Wednesday, June 10, 2015

Divine Move, The (2015)

Director: Jo Bum-gu
Notable Cast: Jung Woo-sung, Lee Beom-soo, Ahn Sung-ki, Kim In-kwon, Lee Si-young, Ahn Gil-kang, Lee Do-keong, Choi Jin-hyuk

“The real game starts now.”

We’ve been big advocates for the South Korean domination of the thriller genre over the last decade or so, but at some point it seems reasonable to figure it will come to an end. What goes up must come down, as the old adage goes. Yet, it doesn’t even feel like the trend of South Korea putting out stellar film after stellar film is stopping…and if anything, they are getting crazier with their films in attempts to keep it fresh. The Divine Move is the perfect example. If you took one part 70s revenge thriller, spliced it with an action heist flick, injected it with a board game drama, and rolled it in some Oldboy, then you have a bit of an idea on what The Divine Move has to offer. It’s crazy, but it’s also well done.

For Tae-seok (Jung Woo-sung), being blamed for his brother’s murder is not the only thing on his mind. It’s vengeance. His brother is dead and he has to find retribution for the act, but his Go skills are only going to get him so far to find the head of the gambling ring responsible. He’s going to need fighting skills. He’s going to need a team to help him set up the perfect trap.

Face off.
As the saturation point continues to grow, it was only time before South Korea would start going to some crazy places to keep their thrillers feeling fresh. Initially, I wasn’t hyped for this film despite its intriguing premise. I am not familiar with the game Go that the film uses as its basis and metaphor for the various plot progressions and it seemed like a reach that they could somehow make an action thriller around that. Even without an essential understanding of the game, The Divine Move makes impactful use of the film tropes of the various genres to get the film moving. It might have helped that I understood the terminology and how some of the moves in the game worked for the plot, but director Jo Bum-gu does a pretty admirable job at expressing the tension, fear, and excitement without it.

With the Go aspect handled shockingly well, The Divine Move focuses its energy in various other directions…and genres. The film might be driven by a character with a revenge basis against the vicious illegal gambling ring, but the film itself is built more like a team heist flick. In many ways, The Divine Move feels like a sort of sister film to another Korean heist flick The Thieves, in particular how it builds its team of players out of gimmicks – but gimmicks that play off as heartfelt and honest. In particular, a blind Go player known as Drinking Christ (played with both humor and honesty by Ahn Sung-ki) steals damn near every scene. What should have been a broad stroke character is crafted with careful attention to character detail and that kind of work pays off for the entire film.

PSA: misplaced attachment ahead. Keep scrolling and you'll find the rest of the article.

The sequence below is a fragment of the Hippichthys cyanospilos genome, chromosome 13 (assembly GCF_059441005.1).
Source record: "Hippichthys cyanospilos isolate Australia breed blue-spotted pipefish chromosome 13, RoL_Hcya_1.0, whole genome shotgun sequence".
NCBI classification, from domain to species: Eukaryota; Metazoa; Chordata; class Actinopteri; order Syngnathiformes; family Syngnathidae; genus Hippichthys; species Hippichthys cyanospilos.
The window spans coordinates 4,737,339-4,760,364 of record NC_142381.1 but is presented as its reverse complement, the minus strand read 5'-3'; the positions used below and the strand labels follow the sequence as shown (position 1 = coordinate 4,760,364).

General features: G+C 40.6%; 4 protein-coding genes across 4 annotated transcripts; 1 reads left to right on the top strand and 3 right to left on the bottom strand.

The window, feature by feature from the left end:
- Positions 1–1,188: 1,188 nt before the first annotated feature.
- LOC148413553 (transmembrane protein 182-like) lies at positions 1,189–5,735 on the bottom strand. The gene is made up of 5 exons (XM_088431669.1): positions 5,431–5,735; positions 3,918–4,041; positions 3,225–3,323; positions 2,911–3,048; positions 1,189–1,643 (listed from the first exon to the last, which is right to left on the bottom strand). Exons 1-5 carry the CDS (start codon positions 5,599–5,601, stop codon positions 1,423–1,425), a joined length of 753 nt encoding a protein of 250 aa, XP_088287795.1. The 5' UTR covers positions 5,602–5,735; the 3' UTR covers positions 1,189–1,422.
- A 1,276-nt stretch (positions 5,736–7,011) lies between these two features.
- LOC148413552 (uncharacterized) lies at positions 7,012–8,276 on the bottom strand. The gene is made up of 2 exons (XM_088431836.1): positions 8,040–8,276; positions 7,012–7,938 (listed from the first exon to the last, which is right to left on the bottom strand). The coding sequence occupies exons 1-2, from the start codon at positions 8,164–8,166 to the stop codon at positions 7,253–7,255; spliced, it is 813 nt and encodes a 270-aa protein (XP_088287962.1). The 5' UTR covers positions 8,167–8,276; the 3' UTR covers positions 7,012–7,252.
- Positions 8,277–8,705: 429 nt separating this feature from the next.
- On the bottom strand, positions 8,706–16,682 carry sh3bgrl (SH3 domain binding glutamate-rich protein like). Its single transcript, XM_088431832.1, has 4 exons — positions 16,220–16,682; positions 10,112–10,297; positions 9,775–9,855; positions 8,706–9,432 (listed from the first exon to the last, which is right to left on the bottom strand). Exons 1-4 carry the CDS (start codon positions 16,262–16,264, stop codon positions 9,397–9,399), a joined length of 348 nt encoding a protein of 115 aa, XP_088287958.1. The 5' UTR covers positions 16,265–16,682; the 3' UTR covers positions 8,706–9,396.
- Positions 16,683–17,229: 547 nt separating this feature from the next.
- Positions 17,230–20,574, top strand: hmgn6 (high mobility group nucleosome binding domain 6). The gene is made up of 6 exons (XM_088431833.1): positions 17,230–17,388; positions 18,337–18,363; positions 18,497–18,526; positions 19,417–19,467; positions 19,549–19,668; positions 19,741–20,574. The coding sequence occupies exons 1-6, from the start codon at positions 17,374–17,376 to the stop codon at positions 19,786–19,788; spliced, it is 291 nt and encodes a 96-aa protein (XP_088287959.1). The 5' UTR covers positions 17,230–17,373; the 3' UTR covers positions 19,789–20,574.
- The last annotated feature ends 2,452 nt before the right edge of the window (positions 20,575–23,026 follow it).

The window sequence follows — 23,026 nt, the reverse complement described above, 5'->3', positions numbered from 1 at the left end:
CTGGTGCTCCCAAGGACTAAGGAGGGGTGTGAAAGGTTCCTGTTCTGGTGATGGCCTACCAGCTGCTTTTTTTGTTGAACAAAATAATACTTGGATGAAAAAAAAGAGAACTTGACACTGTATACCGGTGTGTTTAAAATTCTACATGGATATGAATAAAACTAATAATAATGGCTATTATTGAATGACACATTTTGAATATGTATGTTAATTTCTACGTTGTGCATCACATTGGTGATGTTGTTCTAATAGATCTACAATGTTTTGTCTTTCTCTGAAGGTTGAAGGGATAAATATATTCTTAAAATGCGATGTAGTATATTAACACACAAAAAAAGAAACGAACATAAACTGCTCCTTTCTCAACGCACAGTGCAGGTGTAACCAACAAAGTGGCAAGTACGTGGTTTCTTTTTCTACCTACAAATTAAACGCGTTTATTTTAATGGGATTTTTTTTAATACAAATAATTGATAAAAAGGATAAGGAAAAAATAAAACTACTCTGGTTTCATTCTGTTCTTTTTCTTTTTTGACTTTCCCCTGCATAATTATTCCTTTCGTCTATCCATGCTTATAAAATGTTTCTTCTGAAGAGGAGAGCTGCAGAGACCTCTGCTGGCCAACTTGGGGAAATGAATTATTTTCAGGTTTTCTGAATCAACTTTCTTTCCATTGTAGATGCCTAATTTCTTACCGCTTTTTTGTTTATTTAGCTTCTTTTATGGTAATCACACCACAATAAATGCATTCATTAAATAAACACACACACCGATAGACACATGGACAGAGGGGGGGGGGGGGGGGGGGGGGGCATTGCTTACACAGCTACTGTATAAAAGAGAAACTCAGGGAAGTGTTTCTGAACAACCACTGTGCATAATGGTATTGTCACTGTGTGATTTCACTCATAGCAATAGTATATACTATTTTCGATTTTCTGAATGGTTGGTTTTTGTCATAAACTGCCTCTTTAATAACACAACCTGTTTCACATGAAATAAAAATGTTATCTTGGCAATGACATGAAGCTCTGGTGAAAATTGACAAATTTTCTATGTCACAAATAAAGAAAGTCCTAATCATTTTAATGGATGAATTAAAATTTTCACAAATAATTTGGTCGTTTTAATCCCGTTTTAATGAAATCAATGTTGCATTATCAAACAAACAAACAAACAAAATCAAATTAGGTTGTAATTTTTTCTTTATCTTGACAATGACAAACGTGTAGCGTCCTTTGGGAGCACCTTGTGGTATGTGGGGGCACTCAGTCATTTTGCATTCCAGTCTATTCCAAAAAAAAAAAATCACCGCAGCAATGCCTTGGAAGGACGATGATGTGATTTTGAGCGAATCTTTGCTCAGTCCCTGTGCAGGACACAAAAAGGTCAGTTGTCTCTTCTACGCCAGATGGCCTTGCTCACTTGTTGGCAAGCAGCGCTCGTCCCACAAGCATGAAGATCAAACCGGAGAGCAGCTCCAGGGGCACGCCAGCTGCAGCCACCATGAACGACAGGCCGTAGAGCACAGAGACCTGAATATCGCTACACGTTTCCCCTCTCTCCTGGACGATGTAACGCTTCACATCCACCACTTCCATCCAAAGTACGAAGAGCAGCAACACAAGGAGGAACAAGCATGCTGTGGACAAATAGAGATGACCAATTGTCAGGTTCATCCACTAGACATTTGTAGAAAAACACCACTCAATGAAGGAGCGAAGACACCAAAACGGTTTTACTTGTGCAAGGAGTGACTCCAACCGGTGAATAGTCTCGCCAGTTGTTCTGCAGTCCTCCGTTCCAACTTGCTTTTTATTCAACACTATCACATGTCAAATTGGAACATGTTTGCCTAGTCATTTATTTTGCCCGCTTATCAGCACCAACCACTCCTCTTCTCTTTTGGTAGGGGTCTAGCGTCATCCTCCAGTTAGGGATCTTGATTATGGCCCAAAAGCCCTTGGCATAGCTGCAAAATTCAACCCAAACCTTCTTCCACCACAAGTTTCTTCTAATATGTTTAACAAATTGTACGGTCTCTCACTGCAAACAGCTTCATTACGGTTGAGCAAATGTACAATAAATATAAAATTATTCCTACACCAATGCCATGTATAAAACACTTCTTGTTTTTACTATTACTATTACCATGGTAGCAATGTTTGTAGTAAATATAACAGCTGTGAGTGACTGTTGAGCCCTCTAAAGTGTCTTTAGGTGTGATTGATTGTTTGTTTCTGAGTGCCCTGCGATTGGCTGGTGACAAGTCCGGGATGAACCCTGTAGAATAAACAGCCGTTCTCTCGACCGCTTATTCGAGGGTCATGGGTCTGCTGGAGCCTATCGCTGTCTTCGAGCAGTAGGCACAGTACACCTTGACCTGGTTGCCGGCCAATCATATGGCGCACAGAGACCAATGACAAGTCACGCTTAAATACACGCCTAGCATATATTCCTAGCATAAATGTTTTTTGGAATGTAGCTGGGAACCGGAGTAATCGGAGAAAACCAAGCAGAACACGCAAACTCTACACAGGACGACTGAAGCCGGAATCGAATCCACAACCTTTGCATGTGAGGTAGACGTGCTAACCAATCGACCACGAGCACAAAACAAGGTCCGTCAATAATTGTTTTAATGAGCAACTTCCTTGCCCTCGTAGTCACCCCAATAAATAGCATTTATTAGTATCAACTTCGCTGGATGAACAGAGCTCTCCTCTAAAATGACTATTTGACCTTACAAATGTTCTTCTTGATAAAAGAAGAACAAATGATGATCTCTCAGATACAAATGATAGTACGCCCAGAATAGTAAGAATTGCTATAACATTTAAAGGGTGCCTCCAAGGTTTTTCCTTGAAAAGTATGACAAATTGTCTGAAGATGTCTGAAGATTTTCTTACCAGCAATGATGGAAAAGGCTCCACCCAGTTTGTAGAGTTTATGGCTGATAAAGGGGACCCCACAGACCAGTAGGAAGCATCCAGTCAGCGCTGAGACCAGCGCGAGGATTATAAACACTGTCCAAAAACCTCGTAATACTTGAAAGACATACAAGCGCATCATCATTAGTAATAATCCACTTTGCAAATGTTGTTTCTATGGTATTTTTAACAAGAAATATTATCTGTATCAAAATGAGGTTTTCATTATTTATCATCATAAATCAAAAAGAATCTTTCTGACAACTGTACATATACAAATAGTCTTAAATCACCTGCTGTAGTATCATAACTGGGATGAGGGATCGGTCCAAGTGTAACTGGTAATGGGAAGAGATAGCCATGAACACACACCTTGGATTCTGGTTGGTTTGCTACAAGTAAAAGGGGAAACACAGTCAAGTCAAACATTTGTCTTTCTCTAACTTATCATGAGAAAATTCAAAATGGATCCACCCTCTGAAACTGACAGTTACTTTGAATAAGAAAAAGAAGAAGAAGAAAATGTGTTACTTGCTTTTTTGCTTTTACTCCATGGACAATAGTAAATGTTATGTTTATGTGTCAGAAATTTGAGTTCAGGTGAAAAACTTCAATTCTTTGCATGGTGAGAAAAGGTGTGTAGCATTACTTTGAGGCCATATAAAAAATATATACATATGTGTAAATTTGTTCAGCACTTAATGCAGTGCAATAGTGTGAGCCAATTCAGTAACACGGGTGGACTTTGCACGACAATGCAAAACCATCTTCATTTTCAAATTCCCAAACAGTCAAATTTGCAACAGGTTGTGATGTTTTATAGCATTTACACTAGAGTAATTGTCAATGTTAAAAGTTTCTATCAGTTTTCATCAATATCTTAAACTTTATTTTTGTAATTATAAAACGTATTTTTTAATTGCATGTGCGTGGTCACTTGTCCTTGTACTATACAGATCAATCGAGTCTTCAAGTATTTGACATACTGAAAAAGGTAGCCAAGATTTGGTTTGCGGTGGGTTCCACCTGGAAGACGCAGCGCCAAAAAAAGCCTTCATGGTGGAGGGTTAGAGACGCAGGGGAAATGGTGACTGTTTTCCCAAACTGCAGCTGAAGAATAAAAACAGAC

Perhaps the most surprising aspect of The Divine Move is not in its well-executed thriller elements or its well-developed character interactions, but in its shockingly excellent action set pieces. While the film is grounded as a thriller, punctuated with dramatic and comedic bits, there are some impressive action bits added to the mix that work really well. Tae-seok learns to fight in the film thanks to his prison cohorts, and the film builds some moments into the script to utilize the hand to hand combat moments. This is highlighted by a ridiculously awesome knife fight in the final act between our hero and the main tattooed villain of the picture. Seriously, how come no one else does knife fights as awesome as South Korean films? They even managed to stuff one into a heist thriller. It shows up with a resounding “fuck yeah” for action fans.

New meaning to the term "ice box."
To be honest, The Divine Move shouldn’t work with all of the genre mixing that it does. Lucky for cinephiles, the execution of this movie is only of the highest caliber. The humor works, the suspense works, the gaming elements work, the action works, and the cast chemistry is astounding. This is the kind of out of left field film that always feels like a prize and it only comes with the highest recommendation from us. Do yourself a favor, ignore the outlandish concept and just dive into the violent world of Go gambling with this film. It’s worth the bet.

Written By Matt Reifschneider

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